So, I think to answer your question, to circle back, I think the more you allow your gifts to just open up, the more comes through. I think as a kid I was quite scared of it all. It was really scary because no one was around telling me that A, this was normal, or B, showing me how to manage it. Now that I know how to manage it and stay safe, I’m comfortable with it. It seems to be that more and more is happening, and I also think we live in a time period, especially now of insane change. Like everything is changing; we’re being asked to really evolve rapidly, and I think people from the other side are seeing this and they’re trying to help more, I think they want to help. And I guess as I evolve, the messages I’m getting are coming in from different sources.
So last year I accidentally had a conversation with Princess Diana and then, a few months ago I accidentally had a conversation with JFK Jr. And so that wasn’t as long and profound as my conversations with Kurt. He just wanted to hang out. He was really nice. With them, they just wanted to share very direct messages to clarify some issues going on. I was taken aback because I’d never talked to people who had been famous like that before. And so, I did a lot of Who is this? Who am I speaking to?’ And they checked it out.
Johnny Burke: How do you do that by the way? because I’ve been told by many speakers, mediums, like you, that they have to be very careful about entities that come through because sometimes, they’re not who they say they are. So how do you kind of check them out?
Christina Cannes: First of all, I’ve somehow set up this system where I will only receive information through what I call my spirit and spirit kind of lives when I’m in a meditative state on the right side of- I don’t even want to call it channeling when I’m just having conversations. They come through on this right side. And then when there are other things that I can’t trust or that I’m not going to speak to, it’s more of this left side bottom side. So, like Kurt’s entities that I could see were coming through on the bottom left and I was like, oh, no, no, no. Bye-bye. Just some things that I’ve come across are always on the left, so if they’re coming through on the right, I’m like, all right. And then I ask them who they are, and I’m like, ‘Well, show me, how do I know it’s you? Show me.’ And they’ll give me insight into things. They’ll start opening up their world and showing me their energy. And usually, it’s the exact opposite of what I’ve seen in the media, and I can feel it in my body. It’s like a yes in my body, in my stomach, It’s the truth. Like you can feel the truth of it.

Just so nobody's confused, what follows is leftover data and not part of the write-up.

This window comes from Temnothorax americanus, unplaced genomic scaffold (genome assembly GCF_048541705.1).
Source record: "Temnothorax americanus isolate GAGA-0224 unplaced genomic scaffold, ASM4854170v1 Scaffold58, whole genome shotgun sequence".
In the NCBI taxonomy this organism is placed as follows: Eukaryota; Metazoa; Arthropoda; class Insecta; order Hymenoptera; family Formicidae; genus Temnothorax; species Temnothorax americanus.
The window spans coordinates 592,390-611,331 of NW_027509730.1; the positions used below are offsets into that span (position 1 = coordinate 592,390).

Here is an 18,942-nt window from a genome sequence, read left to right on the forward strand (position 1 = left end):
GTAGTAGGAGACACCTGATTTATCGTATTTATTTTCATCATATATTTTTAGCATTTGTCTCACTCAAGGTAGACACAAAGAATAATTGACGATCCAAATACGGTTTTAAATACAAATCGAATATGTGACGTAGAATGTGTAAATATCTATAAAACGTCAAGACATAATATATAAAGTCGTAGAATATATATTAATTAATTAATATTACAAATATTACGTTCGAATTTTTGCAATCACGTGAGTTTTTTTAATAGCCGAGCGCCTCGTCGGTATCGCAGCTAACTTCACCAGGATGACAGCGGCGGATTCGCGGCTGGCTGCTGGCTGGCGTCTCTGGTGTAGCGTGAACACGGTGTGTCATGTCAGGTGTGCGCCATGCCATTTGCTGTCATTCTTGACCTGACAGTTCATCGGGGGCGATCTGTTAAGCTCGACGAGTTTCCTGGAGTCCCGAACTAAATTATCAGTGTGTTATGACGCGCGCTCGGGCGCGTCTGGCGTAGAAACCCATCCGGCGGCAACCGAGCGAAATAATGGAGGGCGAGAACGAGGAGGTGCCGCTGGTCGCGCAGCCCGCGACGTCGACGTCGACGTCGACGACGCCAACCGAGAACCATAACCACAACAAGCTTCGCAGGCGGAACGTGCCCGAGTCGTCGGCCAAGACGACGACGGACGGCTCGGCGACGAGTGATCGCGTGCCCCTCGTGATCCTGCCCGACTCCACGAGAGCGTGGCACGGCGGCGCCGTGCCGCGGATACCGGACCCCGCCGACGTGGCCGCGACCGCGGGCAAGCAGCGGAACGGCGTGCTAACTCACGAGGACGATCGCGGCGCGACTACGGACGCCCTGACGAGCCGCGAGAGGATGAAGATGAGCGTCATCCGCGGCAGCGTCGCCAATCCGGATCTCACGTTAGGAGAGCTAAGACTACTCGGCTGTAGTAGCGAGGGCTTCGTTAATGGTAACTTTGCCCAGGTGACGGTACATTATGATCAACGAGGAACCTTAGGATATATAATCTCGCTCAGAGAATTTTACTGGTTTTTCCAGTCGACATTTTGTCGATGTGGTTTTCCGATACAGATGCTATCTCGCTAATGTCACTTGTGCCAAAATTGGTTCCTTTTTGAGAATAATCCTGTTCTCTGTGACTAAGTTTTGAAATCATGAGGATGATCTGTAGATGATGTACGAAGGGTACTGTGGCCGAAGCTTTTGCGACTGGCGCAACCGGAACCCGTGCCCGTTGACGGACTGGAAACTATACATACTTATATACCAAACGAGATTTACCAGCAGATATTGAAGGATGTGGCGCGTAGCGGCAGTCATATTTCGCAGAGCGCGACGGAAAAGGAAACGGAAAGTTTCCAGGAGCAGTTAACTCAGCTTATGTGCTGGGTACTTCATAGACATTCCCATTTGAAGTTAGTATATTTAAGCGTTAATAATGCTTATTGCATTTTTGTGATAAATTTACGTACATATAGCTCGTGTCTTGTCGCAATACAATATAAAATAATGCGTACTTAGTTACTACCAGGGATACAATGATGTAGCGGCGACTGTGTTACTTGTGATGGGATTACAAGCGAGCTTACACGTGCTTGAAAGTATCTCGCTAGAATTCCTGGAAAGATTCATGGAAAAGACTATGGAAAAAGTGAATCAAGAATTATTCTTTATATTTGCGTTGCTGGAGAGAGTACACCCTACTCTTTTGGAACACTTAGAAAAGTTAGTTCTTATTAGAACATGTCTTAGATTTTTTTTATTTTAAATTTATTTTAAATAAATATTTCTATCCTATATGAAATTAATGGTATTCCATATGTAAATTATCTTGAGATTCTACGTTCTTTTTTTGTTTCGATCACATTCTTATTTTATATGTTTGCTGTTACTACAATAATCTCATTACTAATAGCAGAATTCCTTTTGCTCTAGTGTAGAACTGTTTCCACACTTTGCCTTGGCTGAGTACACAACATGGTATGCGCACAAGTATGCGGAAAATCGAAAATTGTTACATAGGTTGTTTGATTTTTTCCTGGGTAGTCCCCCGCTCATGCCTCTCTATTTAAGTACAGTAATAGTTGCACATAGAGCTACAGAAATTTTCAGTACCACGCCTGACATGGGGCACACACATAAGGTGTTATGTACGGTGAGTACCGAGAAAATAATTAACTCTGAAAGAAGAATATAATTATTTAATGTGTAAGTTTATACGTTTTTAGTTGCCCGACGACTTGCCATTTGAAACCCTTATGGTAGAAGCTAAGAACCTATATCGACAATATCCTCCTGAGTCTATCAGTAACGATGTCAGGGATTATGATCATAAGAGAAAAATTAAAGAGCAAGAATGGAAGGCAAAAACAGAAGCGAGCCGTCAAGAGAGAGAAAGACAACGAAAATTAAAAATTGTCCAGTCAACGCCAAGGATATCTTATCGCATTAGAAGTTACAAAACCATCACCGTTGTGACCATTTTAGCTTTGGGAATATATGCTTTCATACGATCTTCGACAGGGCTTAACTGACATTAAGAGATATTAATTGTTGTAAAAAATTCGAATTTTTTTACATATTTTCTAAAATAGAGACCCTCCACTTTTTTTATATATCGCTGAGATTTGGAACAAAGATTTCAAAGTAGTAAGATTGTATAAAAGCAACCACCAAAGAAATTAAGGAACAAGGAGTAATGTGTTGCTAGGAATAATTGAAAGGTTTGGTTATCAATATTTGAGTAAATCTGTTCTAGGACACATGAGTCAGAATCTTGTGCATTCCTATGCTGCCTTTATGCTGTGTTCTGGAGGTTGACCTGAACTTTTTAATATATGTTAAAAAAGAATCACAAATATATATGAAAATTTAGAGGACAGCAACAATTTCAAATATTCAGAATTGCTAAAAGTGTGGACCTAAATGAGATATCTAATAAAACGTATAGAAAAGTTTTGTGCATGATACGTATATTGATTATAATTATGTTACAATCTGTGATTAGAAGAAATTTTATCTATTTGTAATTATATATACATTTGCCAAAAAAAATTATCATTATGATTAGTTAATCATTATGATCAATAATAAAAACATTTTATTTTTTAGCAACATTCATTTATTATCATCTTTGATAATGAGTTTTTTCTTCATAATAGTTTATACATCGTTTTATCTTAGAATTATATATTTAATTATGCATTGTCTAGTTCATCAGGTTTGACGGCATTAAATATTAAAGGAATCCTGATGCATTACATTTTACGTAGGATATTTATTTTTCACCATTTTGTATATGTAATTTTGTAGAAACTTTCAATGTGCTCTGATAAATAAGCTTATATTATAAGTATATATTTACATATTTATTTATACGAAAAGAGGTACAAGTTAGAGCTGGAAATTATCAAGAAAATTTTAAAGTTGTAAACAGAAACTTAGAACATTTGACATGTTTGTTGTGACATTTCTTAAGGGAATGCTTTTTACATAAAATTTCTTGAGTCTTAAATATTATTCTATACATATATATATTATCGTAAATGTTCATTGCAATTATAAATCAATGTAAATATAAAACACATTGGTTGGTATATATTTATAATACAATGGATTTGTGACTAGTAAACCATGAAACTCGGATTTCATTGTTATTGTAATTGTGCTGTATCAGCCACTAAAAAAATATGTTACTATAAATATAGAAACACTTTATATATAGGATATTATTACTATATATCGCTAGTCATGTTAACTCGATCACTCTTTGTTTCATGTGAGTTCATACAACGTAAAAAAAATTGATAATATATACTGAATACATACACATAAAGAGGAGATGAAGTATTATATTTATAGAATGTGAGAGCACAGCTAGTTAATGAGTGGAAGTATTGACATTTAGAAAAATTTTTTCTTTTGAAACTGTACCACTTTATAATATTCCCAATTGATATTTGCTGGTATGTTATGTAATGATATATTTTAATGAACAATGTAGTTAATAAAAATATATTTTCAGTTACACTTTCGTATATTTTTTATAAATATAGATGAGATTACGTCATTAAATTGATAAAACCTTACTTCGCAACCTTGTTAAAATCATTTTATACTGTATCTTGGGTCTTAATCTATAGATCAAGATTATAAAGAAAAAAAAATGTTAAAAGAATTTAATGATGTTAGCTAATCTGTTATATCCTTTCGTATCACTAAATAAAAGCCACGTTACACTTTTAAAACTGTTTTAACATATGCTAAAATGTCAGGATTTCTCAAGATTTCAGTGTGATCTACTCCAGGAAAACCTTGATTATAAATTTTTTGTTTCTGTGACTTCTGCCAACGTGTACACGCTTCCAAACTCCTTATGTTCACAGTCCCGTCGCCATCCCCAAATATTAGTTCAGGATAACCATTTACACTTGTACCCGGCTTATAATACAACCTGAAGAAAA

So with Princess Diana, what she was showing me was the exact opposite of what was being portrayed in the media. And I was actually kind of taken aback because it’s the exact opposite of what’s going on. Not that I’m invested in the royal family and their narrative in any way, but I was actually investigating Harry and Megan in their relocation to the US, and the Netflix and the book and all this stuff was coming out and I was just like, this is weird. This is really weird. So I did a meditation just to kind of check out their energy and she came through and was like, ‘There’s bad stuff going on.’ She was really, worried about Harry and his mental health and a possible suicide later on when this relationship all falls apart.